Sophos to Lay Off 10% of Workers Amid Shift to MDR ServicesLoss of 450 Employees Is Security Industry's Second-Largest Workforce Reduction
Sophos will execute the second-largest round of layoffs of any cybersecurity company in the current economic downturn, axing 450 workers amid a shift to MDR services.
See Also: Live Webinar | Breaking Down Security Challenges so Your Day Doesn’t Start at 3pm
The Oxford, U.K.-based platform security vendor announced Wednesday plans to reduce its staff by 10% - or roughly 450 employees - as Sophos moves to balance growth and profitability in a challenging and uncertain macroeconomic environment. The job cuts will also allow Sophos to allocate more money to its fast-growing cybersecurity-as-a-service unit, which has managed detection and response at its core.
"This is difficult news for the entire Sophos organization," the company told Information Security Media Group in an emailed statement. "We recognize and appreciate the important work and contributions of all our team members who are potentially affected."
Of the more than 40 pure-play cybersecurity vendors to disclose layoffs since the start of the economic downturn in May 2022, only OneTrust has cut more workers than Sophos, according to Layoffs.FYI. The Atlanta-based privacy vendor in June laid off 25% of its staff - or 950 workers. Then, in November, it shut down carbon accounting startup Planetly - which OneTrust acquired in 2021 - and axed all 200 workers (see: OneTrust Lays Off 950 Due To 'Capital Markets Sentiment').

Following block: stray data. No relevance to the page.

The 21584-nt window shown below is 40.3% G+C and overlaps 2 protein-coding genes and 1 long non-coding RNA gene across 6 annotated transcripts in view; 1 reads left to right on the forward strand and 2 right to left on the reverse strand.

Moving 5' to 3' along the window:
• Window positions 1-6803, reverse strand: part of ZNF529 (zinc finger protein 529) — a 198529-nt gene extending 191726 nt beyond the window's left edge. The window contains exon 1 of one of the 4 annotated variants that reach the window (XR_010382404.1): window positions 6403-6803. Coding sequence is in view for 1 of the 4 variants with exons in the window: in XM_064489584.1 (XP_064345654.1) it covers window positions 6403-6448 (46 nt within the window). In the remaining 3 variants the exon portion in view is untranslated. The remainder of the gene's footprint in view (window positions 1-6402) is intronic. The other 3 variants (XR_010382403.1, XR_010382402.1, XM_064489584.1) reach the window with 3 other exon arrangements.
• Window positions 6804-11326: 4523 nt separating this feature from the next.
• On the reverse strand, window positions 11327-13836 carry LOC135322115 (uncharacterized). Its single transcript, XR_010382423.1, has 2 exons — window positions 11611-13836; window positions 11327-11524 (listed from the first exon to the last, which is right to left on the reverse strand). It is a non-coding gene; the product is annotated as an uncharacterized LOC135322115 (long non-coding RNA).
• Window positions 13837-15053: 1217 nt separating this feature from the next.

Employees laid off from Sophos will receive financial support, well-being assistance and appropriate career transitional services where possible, according to the company. Sophos currently employs 4,663 people, up 8% from 4,308 workers as of January 2022, according to LinkedIn. Headcount growth over the past year had been most aggressive in sales and operations, while engineering and IT have grown more slowly.
There have been major turnovers in Sophos' executive ranks. Blue Yonder CFO Sue Savage joined Sophos in the same role this month to replace Jeffrey Boldt, who left in August. And Vice President of Engineering Igor Shmukler and Vice President of Product Management Sean Brady left for jobs at Mimecast, while Vice President of North American Sales Jeff True and Chief Scientist Joshua Saxe departed for roles at Ember River and Meta, respectively.
Another Round of Layoffs Under Thoma Bravo
This is the second round of layoffs Sophos has conducted since being acquired by private equity firm Thoma Bravo for $3.9 billion in March 2020. Private Equity News reported in June 2020 that Sophos planned to cut its workforce by up to 16% and close some offices as Thoma Bravo looked to improve the company's short-term outlook and accelerate its strategic transition in the early days of COVID-19.
The 2020 job cuts affected staff across multiple divisions and geographies, though the United Kingdom was believed to have been the worst hit, The Register reported at the time. One hundred employees, primarily from Sophos' sales engineering division, were told that their services would no longer be required, according to The Register.